Germany’s conservative Chancellor, Angela Merkel, was re-elected, as voters gave her party an overwhelming victory in seats in parliament. Political campaigns in Germany, though, are rather different from the way they are in the United States.
On the most technical level is the fact that the campaign, by U.S. standards, was fleetingly short and bargain-basement cheap. No surprise there, except the magnitude of the financial gulf. Merkel spent about $27 million, mostly in public funds, during the six-week campaign — and that was for the entire slate of her Christian Democratic Union (CDU). By contrast, the Obama reelection campaign alone spent $700 million — not including extra cash from the party or outside groups.
More surprising, as emerged in the course of a visit organized by the German Marshall Fund, was the relative absence of the modern arsenal of high-tech campaign weaponry. It has become common for other countries to import the techniques and even the operatives of U.S. political campaigns, but the German way is creakily old-fashioned.
The notion of data-driven micro-targeting is offensive to Germans, for whom the idea that a political party would purchase information about voters’ preferences and behaviors evokes an unwelcome history of overbearing government. Even the most rudimentary of information — voters’ party preferences and records of participation — is unavailable here. . . .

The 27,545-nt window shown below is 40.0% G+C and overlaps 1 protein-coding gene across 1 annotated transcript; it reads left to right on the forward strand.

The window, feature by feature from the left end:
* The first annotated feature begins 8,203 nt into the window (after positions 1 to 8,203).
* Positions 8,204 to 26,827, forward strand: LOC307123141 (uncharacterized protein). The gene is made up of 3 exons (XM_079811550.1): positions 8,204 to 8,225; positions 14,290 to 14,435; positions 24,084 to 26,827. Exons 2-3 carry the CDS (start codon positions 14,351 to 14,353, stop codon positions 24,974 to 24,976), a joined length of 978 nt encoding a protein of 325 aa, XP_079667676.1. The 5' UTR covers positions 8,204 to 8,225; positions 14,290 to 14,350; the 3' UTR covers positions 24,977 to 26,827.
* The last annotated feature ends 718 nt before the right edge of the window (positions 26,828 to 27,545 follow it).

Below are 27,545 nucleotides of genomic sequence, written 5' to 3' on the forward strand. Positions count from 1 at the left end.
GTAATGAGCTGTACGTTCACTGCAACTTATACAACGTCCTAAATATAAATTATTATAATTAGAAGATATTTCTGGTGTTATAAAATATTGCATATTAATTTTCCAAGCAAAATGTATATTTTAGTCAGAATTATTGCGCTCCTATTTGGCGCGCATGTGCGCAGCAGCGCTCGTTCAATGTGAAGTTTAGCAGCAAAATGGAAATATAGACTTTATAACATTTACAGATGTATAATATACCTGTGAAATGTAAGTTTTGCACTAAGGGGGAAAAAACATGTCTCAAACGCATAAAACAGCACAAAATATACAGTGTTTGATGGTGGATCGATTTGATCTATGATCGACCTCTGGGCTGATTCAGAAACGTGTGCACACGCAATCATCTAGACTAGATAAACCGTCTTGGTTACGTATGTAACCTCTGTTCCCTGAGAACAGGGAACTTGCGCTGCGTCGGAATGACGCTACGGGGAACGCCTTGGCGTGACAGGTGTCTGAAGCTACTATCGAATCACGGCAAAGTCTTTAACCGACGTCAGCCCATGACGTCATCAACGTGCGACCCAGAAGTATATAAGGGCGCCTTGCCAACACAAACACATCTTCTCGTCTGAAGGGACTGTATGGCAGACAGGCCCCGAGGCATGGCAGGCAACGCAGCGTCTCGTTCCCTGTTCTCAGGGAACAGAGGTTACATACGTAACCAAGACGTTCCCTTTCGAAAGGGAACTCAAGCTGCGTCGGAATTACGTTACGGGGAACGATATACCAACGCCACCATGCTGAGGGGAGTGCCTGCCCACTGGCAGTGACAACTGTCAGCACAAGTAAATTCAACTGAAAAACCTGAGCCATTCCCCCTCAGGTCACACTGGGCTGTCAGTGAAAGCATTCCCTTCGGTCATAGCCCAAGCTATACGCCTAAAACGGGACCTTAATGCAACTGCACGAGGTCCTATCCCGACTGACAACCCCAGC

Likewise, another staple of modern American politics — negative advertising — was absent, for the simple reason that it would be certain to backfire.
“We don’t attack each other,” Stefan Liebich, a member of parliament from the Left Party said as he campaigned in a gentrifying district of East Berlin. “Germans wouldn’t like it.”
Indeed, braced for an avalanche of pre-election television advertising, I channel-surfed in vain for a single German campaign commercial, only to be informed that each party is given a set amount of time, based on voter share, on the two public networks. Ads from the two main parties — Merkel’s CDU and the Social Democrats — ran eight times on each channel; smaller parties were consigned to four.
The parties can purchase time on private networks as well, but the relative paucity of funds limits such airings.As Emily Schultheis of Politico observed, the Merkel ad was slated to run 140 times, while the Obama campaign ran more than 100,000 ads in Ohio alone.
The Merkel ad, by the way, offered a fascinating glimpse of cross-cultural gender politics. With 90 seconds of the chancellor speaking directly to the camera, it featured close-ups of jowls and wrinkles that no female politician in the United States — indeed, that no female politician’s opponent in the United States — would dare risk.
And for U.S. visitors inured to tight security, campaign events here were disconcertingly open; even at Merkel’s final rally, supporters did not have to pass through the metal detectors ubiquitous at American campaign events.
But perhaps most astonishing for those immersed in the polarized American political landscape is the edges-rounded-off nature of the German political debate. U.S. voters may say they want their politicians to cooperate and compromise, but a system built on party primaries and gerrymandered districts pushes relentlessly toward division.
In theory, a multiparty arrangement accommodates and reflects a wider range of political views. In Merkel’s Germany, it has resulted in a race to the middle — not just in forming a coalition government but in the campaign itself.